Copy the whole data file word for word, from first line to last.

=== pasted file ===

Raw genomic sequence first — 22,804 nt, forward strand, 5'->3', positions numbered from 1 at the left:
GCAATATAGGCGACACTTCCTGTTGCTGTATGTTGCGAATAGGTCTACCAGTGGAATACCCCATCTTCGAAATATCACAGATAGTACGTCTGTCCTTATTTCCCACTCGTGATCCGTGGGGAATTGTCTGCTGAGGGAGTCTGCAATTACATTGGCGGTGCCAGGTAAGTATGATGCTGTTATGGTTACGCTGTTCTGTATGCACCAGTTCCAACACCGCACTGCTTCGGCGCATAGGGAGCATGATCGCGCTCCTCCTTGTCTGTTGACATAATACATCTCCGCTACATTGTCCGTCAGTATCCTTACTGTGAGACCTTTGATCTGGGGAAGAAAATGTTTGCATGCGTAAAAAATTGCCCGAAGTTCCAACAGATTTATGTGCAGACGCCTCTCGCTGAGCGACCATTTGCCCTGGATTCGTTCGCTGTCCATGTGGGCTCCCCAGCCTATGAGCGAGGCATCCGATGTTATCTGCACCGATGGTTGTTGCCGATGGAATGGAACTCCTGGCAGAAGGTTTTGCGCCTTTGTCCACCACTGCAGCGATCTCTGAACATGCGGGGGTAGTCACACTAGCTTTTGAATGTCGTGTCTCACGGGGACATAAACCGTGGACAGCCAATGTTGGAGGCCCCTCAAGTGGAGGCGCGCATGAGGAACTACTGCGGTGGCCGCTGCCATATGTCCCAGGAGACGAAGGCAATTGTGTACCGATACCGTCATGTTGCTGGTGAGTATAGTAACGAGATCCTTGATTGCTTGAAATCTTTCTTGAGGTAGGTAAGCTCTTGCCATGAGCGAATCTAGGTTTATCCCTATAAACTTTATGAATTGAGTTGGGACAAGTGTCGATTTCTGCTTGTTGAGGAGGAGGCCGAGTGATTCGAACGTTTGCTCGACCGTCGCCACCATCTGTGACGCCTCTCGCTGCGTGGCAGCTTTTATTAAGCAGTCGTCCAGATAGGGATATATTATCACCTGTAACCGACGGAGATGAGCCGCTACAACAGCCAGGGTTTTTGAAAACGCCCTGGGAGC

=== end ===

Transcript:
Raw genomic sequence first — 22,804 nt, forward strand, 5'->3', positions numbered from 1 at the left:
GCAATATAGGCGACACTTCCTGTTGCTGTATGTTGCGAATAGGTCTACCAGTGGAATACCCCATCTTCGAAATATCACAGATAGTACGTCTGTCCTTATTTCCCACTCGTGATCCGTGGGGAATTGTCTGCTGAGGGAGTCTGCAATTACATTGGCGGTGCCAGGTAAGTATGATGCTGTTATGGTTACGCTGTTCTGTATGCACCAGTTCCAACACCGCACTGCTTCGGCGCATAGGGAGCATGATCGCGCTCCTCCTTGTCTGTTGACATAATACATCTCCGCTACATTGTCCGTCAGTATCCTTACTGTGAGACCTTTGATCTGGGGAAGAAAATGTTTGCATGCGTAAAAAATTGCCCGAAGTTCCAACAGATTTATGTGCAGACGCCTCTCGCTGAGCGACCATTTGCCCTGGATTCGTTCGCTGTCCATGTGGGCTCCCCAGCCTATGAGCGAGGCATCCGATGTTATCTGCACCGATGGTTGTTGCCGATGGAATGGAACTCCTGGCAGAAGGTTTTGCGCCTTTGTCCACCACTGCAGCGATCTCTGAACATGCGGGGGTAGTCACACTAGCTTTTGAATGTCGTGTCTCACGGGGACATAAACCGTGGACAGCCAATGTTGGAGGCCCCTCAAGTGGAGGCGCGCATGAGGAACTACTGCGGTGGCCGCTGCCATATGTCCCAGGAGACGAAGGCAATTGTGTACCGATACCGTCATGTTGCTGGTGAGTATAGTAACGAGATCCTTGATTGCTTGAAATCTTTCTTGAGGTAGGTAAGCTCTTGCCATGAGCGAATCTAGGTTTATCCCTATAAACTTTATGAATTGAGTTGGGACAAGTGTCGATTTCTGCTTGTTGAGGAGGAGGCCGAGTGATTCGAACGTTTGCTCGACCGTCGCCACCATCTGTGACGCCTCTCGCTGCGTGGCAGCTTTTATTAAGCAGTCGTCCAGATAGGGATATATTATCACCTGTAACCGACGGAGATGAGCCGCTACAACAGCCAGGGTTTTTGAAAACGCCCTGGGAGC